Friday, 16 December 2016

Winding Down

I've had an easy time in this last full week of work for 2016, catching up on all of those little jobs. Finished my paper on plant layout for the IET's "Engineering & Technology Reference" journal.

Did some publicity for my plant layout book, and arranged some teaching at Chester and Manchester, as well as a short overseas course early in the New Year.

I'm doing a couple of days next week, then it's the Xmas break. If I get bored, I can always do a bit on the new book.

I've got a few ongoing contracts (a mix of troubleshooting and expert witness work), so I'm sure it will all take off again in January. For now, I'm making the best of the lull.

Friday, 9 December 2016

Troubleshooting and Expert Witnessing: Small Sewage Treatment Plants

I've sent out two new reports this week, both on problems with small sewage treatment plants. One was to do with an odour issue, and one a performance issue.

It's good to keep current with practical engineering in the form of troubleshooting, and the design and pricing of needed modifications. As ever, some of them cost more than you would have expected before all factors are considered. Thankfully, they still cost less than the client's budget.

I've also been arranging an overseas trip for course delivery early in the New Year, and firming up plans for delivery of our IChemE approved course early in 2017.

Next week will be our last week of work this year. At least, that's the plan.....

Friday, 2 December 2016

Expert Witness Engineer Package Sewage Treatment Plant Odour Problems

I picked up a new expert witness job this week, to do with odour complaints associated with a package sewage treatment plant in a housing development. I have done a fair number of these as troubleshooting jobs in the past, but this is my first as an expert witness.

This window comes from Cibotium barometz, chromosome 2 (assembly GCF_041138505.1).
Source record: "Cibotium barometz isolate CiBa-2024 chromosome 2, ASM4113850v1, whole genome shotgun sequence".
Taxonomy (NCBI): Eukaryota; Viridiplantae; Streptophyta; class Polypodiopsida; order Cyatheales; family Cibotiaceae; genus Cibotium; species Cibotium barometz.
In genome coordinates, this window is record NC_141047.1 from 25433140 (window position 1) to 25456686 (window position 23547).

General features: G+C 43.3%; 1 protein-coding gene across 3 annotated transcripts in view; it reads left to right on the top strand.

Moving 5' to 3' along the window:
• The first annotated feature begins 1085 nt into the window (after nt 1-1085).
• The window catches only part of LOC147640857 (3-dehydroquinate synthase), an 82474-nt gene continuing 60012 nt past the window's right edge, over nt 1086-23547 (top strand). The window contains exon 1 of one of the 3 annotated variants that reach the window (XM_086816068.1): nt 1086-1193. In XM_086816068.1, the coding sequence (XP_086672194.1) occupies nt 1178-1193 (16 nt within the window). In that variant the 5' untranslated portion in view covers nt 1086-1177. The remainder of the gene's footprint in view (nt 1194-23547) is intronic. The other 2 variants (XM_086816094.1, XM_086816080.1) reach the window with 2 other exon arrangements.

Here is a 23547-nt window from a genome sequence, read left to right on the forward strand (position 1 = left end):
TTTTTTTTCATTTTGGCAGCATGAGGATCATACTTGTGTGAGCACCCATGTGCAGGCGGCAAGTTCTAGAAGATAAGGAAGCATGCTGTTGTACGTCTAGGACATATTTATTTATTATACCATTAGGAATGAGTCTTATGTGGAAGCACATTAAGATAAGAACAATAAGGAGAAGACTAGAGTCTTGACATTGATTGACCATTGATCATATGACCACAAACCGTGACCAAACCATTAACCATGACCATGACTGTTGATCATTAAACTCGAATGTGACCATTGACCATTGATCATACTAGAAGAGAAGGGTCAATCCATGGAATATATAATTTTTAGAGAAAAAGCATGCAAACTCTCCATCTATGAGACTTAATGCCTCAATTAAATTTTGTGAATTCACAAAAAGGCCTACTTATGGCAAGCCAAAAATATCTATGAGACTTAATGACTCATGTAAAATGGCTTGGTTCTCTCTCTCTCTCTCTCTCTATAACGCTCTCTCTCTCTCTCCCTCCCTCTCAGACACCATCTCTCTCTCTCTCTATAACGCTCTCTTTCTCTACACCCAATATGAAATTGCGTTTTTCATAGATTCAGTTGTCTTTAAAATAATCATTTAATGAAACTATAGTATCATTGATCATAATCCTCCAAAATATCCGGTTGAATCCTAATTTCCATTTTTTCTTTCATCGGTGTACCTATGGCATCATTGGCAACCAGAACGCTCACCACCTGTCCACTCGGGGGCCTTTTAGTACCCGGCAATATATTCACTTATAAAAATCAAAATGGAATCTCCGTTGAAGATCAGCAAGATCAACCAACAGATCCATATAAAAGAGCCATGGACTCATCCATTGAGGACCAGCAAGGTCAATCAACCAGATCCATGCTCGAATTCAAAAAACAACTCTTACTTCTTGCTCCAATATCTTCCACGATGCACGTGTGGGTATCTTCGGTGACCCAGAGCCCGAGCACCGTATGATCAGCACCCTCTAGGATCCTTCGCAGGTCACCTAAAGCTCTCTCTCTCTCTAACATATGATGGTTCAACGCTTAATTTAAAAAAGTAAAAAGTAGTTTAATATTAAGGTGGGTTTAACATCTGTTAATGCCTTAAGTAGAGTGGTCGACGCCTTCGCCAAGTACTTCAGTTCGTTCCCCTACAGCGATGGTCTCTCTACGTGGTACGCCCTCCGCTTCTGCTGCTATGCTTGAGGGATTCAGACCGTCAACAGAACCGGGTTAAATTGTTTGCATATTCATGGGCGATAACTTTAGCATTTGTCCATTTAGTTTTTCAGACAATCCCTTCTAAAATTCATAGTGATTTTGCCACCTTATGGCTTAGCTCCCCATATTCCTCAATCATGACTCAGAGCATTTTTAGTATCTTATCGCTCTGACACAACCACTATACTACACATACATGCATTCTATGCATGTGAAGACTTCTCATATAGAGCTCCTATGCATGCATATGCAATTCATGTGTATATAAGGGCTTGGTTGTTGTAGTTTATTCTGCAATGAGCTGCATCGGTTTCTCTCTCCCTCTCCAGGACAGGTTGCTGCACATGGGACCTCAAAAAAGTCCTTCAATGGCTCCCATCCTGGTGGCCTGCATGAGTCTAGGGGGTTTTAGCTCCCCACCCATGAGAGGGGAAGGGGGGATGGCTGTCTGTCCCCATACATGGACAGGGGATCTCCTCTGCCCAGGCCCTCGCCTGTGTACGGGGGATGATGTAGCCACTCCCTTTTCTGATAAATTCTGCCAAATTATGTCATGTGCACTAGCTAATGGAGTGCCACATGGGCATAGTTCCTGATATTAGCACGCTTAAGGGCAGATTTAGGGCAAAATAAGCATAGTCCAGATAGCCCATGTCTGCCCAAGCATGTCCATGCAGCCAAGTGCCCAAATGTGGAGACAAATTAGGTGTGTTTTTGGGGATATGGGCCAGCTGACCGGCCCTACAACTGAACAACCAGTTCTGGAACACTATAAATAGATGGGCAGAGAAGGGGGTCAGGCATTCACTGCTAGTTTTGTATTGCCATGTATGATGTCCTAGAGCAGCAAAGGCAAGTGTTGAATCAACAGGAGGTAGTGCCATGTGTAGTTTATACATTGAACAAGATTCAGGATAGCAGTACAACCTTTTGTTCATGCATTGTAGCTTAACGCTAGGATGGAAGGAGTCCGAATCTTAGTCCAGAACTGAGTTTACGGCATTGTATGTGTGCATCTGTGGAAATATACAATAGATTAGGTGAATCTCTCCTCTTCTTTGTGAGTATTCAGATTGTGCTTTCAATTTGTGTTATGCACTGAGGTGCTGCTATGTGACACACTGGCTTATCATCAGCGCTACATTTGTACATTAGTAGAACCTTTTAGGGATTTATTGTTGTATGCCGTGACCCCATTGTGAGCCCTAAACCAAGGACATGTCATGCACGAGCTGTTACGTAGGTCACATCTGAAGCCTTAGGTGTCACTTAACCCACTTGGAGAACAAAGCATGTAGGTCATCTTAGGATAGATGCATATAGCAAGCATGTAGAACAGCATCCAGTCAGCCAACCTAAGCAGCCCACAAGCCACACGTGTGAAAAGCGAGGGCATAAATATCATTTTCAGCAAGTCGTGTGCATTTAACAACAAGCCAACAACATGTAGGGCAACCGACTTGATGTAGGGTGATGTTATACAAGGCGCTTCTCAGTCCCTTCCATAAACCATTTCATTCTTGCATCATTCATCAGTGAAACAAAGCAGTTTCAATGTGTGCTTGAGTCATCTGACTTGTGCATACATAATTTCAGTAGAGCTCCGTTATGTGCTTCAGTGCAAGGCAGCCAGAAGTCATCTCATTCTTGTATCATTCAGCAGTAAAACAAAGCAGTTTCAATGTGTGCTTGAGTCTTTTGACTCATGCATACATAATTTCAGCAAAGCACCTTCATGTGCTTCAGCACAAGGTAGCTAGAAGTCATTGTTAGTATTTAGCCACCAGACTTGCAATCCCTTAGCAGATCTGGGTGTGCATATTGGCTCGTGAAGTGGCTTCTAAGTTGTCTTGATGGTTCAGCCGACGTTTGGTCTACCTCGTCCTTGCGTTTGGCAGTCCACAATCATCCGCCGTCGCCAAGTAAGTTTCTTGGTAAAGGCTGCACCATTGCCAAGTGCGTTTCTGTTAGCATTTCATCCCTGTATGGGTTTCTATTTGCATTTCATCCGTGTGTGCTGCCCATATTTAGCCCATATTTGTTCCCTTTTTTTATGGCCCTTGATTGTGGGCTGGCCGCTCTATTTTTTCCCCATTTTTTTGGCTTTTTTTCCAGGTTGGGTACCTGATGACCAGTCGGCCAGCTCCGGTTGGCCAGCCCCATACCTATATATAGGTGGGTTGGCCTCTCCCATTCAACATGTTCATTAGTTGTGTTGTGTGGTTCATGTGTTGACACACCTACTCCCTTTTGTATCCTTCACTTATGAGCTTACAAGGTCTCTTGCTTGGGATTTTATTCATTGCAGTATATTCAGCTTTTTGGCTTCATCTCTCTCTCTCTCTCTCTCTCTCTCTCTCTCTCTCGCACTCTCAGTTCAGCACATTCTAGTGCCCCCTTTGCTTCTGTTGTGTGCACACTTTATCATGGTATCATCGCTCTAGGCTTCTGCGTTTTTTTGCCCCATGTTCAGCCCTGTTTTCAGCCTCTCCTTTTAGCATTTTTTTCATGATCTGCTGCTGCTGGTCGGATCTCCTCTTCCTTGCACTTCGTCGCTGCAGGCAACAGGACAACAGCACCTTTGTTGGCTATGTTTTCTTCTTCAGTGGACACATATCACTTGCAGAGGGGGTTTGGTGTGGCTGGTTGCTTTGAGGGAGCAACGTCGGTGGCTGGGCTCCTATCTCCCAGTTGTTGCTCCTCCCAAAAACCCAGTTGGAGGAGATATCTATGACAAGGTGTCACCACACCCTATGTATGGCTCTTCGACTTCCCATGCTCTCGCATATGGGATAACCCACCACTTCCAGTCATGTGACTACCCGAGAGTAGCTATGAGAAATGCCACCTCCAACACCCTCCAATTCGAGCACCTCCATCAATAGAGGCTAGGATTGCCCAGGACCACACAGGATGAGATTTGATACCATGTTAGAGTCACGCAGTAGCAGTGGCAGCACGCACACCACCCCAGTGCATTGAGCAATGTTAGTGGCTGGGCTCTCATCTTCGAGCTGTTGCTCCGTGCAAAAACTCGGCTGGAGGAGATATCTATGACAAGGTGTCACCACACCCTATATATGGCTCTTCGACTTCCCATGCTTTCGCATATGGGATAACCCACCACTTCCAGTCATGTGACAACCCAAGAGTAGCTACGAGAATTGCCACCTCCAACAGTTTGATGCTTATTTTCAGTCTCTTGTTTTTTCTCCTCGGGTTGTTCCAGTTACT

Odour is a tricky business. There is possibly nothing more subjective than odour, or more subject to variability between subjects, and there is no getting around the fact that sewage is smelly, even when fresh. There are also psychological effects which can make even very low level of odour seem intolerable. Robust sampling and measurement of odorous air is expensive and time consuming. What constitutes a nuisance is therefore hard to pin down.

I tend not to bother too much with the psychology. As an engineer, I am interested in whether there are any problems with the specification, design, installation, operation or maintenance of the plant which would be expected to produce abnormal types or levels of odour.

I have also been designing and pricing debottlenecking modifications to a commercial effluent treatment plant this week, and bidding for a couple of interesting overseas contracts.

My plant layout book is now available in the UK at least via Amazon and Elsevier sites.